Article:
• Continuity/identity: Parties organize the voters around interests in sustained coalitions. Factions don't.
  • Loyal opposition: Parties allow the 'outs' to cohesively challenge the 'ins.' With factions, there aren't 'ins' and 'outs' because the factions aren't sustained; the today's ins join with today's outs to form tomorrow's 'ins'
  • Leadership selection: Parties vet candidates, who must rise through the ranks. Factions don't. Charisma becomes more important than talent or experience.
  • Favoritism/corruption: Parties put a unified government into power. With factions, individually elected reps must use "whatever means is available" (305) to hold coalitions together.
  • Internal discipline: Factions have none.

Implied hypothesis: Greater organization leads to greater redistribution (necessary condition) (307): the "haves" can obstruct taxation/redistribution without great organization. But you need organization for the have-nots to get past this obstructionism. In modern "veto points" language: preferences alone (by the rich) can obstruct redistribution; but it takes organization to overcome this veto. In BDM's terms (selectorate theory): do you only need to please the elites, or do you need to please an organized electorate? Organization helps that have-nots at the expense of the haves. (THIS COULD BE TESTED COMPARATIVELY ACROSS STATES MORE THAN IT HAS BEEN).

(3): Isolation from national politics

The South's factional system "fails to provide the political leadership necessary to cope reasonably well with the governmental problems of the South" (310). Usually, the two-party debate over national issues seeps into local campaigns, but in the south it often does not.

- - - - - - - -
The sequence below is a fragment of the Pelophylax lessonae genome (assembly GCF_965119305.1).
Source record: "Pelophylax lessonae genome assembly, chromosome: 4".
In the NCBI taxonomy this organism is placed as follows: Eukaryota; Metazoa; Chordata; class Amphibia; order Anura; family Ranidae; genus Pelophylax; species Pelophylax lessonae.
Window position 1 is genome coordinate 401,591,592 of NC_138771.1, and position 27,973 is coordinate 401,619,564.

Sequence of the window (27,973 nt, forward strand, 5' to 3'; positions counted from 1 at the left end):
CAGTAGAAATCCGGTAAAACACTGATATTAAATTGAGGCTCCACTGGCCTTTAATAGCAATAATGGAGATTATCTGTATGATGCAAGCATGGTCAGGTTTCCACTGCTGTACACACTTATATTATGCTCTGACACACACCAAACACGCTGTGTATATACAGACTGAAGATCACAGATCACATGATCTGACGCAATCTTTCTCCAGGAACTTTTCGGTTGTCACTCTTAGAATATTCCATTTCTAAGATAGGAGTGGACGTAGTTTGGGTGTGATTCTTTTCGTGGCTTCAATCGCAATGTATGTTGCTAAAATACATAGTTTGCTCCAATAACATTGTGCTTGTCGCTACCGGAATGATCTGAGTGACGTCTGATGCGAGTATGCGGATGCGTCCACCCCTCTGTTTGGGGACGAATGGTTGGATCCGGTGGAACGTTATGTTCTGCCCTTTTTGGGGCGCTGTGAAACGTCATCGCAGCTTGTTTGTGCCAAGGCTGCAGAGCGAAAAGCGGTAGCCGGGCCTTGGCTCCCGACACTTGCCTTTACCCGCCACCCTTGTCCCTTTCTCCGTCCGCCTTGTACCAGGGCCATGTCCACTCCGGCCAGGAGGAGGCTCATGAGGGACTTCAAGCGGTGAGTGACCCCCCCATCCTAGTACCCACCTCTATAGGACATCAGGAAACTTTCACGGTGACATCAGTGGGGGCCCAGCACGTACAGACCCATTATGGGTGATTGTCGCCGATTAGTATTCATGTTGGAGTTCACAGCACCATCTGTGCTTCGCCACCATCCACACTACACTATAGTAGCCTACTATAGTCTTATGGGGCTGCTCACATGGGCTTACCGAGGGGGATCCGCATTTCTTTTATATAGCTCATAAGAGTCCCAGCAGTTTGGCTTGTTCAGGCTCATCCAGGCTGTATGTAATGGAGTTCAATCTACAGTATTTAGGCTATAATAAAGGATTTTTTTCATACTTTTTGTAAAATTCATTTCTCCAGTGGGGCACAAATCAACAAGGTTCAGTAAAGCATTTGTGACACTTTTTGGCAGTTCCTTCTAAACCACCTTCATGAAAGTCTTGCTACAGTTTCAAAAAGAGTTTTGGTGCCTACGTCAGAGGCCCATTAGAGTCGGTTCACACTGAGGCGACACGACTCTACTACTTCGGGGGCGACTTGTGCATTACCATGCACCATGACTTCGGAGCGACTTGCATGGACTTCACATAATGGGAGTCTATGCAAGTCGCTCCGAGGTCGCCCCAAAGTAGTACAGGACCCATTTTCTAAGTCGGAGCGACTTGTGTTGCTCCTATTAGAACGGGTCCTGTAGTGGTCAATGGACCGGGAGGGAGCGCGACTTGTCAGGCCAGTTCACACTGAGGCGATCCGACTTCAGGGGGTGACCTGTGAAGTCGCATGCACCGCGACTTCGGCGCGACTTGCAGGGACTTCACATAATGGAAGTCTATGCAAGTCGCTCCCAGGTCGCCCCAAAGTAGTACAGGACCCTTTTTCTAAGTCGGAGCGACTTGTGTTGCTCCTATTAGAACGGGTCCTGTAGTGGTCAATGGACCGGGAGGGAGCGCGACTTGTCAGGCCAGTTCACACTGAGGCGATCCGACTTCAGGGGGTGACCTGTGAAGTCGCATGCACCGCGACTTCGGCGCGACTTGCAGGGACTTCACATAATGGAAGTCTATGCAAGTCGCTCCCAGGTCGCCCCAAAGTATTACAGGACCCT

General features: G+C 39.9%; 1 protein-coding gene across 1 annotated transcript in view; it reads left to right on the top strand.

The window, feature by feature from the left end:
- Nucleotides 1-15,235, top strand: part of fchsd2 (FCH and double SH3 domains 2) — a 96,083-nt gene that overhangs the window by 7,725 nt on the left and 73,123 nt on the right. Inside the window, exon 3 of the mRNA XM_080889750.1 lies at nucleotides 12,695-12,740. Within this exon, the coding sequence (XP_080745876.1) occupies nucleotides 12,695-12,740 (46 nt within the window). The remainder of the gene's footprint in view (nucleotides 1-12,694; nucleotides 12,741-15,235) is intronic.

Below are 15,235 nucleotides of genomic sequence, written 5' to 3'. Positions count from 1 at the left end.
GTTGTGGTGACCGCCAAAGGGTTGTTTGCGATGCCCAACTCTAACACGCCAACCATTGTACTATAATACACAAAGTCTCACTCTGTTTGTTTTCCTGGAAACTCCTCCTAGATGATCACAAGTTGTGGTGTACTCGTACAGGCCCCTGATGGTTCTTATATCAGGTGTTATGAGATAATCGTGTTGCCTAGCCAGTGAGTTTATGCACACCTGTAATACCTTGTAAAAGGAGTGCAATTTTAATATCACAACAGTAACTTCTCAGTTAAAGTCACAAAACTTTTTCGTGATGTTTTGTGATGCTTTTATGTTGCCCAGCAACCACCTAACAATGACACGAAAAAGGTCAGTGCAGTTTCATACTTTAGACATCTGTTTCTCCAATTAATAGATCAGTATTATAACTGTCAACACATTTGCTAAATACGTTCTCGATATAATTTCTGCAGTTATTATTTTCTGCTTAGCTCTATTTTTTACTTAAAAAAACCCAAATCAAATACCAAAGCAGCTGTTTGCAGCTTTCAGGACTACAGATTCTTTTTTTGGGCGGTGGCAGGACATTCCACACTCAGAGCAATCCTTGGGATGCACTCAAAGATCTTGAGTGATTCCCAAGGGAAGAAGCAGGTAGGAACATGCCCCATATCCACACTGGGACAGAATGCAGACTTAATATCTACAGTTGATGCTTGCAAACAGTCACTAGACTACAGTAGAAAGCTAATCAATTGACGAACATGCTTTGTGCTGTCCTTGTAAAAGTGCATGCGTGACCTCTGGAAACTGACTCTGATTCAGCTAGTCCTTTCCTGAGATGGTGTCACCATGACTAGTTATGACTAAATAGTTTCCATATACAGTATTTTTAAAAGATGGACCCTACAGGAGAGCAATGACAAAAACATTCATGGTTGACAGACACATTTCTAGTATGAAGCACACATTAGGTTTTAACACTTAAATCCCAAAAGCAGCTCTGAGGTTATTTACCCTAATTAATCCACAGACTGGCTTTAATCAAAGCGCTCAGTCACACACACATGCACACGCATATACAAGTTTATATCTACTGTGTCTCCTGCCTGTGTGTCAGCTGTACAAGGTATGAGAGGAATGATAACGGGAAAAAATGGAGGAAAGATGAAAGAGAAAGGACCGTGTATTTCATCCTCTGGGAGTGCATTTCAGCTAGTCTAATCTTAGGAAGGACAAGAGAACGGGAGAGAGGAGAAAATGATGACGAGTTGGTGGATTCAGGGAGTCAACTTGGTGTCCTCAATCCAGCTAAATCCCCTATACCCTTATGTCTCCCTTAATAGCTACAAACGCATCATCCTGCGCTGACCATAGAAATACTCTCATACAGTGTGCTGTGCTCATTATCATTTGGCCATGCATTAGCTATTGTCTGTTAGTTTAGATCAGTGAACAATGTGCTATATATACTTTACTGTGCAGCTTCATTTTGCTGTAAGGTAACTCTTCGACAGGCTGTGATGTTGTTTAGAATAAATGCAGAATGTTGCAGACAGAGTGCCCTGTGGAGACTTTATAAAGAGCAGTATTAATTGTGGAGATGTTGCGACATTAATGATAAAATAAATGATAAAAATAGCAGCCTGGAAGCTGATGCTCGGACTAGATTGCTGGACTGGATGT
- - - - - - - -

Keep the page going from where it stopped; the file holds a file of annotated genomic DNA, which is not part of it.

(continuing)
"If state politics must be organized fundamentally along the same lines of division as national politics, the maintenance of a disorganized state politics depends fundamentally on a continuation of those conditions that induce southern unity in national politics" (311). In other words: Southern politics would reflect national politics (i.e. two-parties) if it weren't for the fact that certain issues force Southern unity: race politics and the legacy of the War.


In one-party states, the primary is the election. Thus, all southern states have adopted primaries (not conventions), and most have adopted a two-stage primary (a runoff).

  • How nominations are made: In states with two dominant factions (usually one dominant faction and an opposition faction), the two groups are actively involved in deciding who will represent them in the primary. Thus, these states (notably Virginia) tend to have only two "serious" contenders in the primary, making run-offs unnecessary. And, sure enough, the two states without runoffs are the two that are dominated by a couple strong factions. But in states without long-standing factions, candidates nominate themselves. Thus, there tend to be more candidates in the primary when the factions are weaker. Thus, these states have runoffs.